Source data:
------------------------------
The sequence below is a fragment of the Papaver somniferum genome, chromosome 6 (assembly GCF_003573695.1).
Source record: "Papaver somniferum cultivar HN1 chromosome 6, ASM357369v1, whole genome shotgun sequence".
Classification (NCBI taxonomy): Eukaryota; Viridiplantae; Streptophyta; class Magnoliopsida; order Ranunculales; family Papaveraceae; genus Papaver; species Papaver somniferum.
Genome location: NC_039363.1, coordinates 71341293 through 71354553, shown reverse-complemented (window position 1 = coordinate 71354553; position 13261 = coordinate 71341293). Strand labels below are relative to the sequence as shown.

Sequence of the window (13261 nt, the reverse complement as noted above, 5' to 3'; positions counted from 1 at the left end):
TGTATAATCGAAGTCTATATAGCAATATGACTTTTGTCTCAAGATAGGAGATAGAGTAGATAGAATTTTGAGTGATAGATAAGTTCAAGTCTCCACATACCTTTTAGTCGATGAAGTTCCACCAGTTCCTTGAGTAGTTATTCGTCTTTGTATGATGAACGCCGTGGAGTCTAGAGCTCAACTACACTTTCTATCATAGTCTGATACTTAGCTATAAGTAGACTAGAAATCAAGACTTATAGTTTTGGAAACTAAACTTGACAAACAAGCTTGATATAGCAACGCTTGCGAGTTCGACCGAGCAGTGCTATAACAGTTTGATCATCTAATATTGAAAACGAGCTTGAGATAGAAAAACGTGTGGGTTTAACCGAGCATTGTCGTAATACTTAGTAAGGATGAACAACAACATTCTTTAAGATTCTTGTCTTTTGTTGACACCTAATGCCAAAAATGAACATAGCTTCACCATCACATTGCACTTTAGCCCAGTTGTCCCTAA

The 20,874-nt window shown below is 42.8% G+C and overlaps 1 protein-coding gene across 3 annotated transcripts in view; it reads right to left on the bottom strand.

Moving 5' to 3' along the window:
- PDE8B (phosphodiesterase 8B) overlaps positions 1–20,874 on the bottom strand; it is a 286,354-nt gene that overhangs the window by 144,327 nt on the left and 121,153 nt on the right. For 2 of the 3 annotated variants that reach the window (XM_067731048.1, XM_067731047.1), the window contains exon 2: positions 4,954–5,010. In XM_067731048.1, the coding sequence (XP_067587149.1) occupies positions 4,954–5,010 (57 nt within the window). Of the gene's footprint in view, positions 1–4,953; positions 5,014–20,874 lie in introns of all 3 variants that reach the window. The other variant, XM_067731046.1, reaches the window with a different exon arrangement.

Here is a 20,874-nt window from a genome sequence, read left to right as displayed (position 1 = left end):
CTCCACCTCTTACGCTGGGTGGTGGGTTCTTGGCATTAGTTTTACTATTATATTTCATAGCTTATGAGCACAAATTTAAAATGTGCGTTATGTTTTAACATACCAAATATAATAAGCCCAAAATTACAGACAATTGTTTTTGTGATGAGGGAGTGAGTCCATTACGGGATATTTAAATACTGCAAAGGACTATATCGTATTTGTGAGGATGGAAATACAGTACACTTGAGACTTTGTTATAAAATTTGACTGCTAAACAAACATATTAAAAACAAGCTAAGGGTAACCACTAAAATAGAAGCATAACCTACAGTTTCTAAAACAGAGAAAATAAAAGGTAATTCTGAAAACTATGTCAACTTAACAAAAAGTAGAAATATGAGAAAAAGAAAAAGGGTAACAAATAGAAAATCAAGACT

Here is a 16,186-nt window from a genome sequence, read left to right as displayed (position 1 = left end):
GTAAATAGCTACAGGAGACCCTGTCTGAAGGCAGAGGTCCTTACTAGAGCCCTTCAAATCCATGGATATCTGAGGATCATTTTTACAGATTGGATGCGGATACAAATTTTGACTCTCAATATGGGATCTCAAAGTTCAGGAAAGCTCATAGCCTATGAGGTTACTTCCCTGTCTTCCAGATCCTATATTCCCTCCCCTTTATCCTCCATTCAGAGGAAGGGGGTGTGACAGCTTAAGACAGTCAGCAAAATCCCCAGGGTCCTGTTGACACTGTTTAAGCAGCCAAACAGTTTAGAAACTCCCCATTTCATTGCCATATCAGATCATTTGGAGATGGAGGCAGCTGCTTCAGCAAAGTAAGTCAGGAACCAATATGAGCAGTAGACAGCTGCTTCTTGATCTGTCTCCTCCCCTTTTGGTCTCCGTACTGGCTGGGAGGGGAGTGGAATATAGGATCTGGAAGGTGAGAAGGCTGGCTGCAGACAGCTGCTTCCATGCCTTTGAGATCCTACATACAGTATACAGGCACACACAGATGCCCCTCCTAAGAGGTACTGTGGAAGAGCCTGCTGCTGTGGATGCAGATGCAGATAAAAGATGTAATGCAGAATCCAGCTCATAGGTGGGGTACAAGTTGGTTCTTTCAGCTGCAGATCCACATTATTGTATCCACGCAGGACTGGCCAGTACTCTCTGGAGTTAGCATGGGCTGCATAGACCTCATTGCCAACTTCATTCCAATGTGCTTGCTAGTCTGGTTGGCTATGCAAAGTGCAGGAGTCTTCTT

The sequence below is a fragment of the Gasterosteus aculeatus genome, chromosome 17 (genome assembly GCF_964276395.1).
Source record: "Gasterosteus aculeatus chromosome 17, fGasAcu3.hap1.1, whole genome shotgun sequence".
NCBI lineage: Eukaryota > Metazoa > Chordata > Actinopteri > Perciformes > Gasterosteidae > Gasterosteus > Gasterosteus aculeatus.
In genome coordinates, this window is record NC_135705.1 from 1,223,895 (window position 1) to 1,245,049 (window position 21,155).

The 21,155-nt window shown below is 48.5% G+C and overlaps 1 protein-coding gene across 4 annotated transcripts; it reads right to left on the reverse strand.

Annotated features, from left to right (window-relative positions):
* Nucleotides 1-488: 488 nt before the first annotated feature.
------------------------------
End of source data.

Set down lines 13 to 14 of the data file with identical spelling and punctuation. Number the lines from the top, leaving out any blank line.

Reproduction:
GTAAATAGCTACAGGAGACCCTGTCTGAAGGCAGAGGTCCTTACTAGAGCCCTTCAAATCCATGGATATCTGAGGATCATTTTTACAGATTGGATGCGGATACAAATTTTGACTCTCAATATGGGATCTCAAAGTTCAGGAAAGCTCATAGCCTATGAGGTTACTTCCCTGTCTTCCAGATCCTATATTCCCTCCCCTTTATCCTCCATTCAGAGGAAGGGGGTGTGACAGCTTAAGACAGTCAGCAAAATCCCCAGGGTCCTGTTGACACTGTTTAAGCAGCCAAACAGTTTAGAAACTCCCCATTTCATTGCCATATCAGATCATTTGGAGATGGAGGCAGCTGCTTCAGCAAAGTAAGTCAGGAACCAATATGAGCAGTAGACAGCTGCTTCTTGATCTGTCTCCTCCCCTTTTGGTCTCCGTACTGGCTGGGAGGGGAGTGGAATATAGGATCTGGAAGGTGAGAAGGCTGGCTGCAGACAGCTGCTTCCATGCCTTTGAGATCCTACATACAGTATACAGGCACACACAGATGCCCCTCCTAAGAGGTACTGTGGAAGAGCCTGCTGCTGTGGATGCAGATGCAGATAAAAGATGTAATGCAGAATCCAGCTCATAGGTGGGGTACAAGTTGGTTCTTTCAGCTGCAGATCCACATTATTGTATCCACGCAGGACTGGCCAGTACTCTCTGGAGTTAGCATGGGCTGCATAGACCTCATTGCCAACTTCATTCCAATGTGCTTGCTAGTCTGGTTGGCTATGCAAAGTGCAGGAGTCTTCTT

The sequence below is a fragment of the Gasterosteus aculeatus genome, chromosome 17 (genome assembly GCF_964276395.1).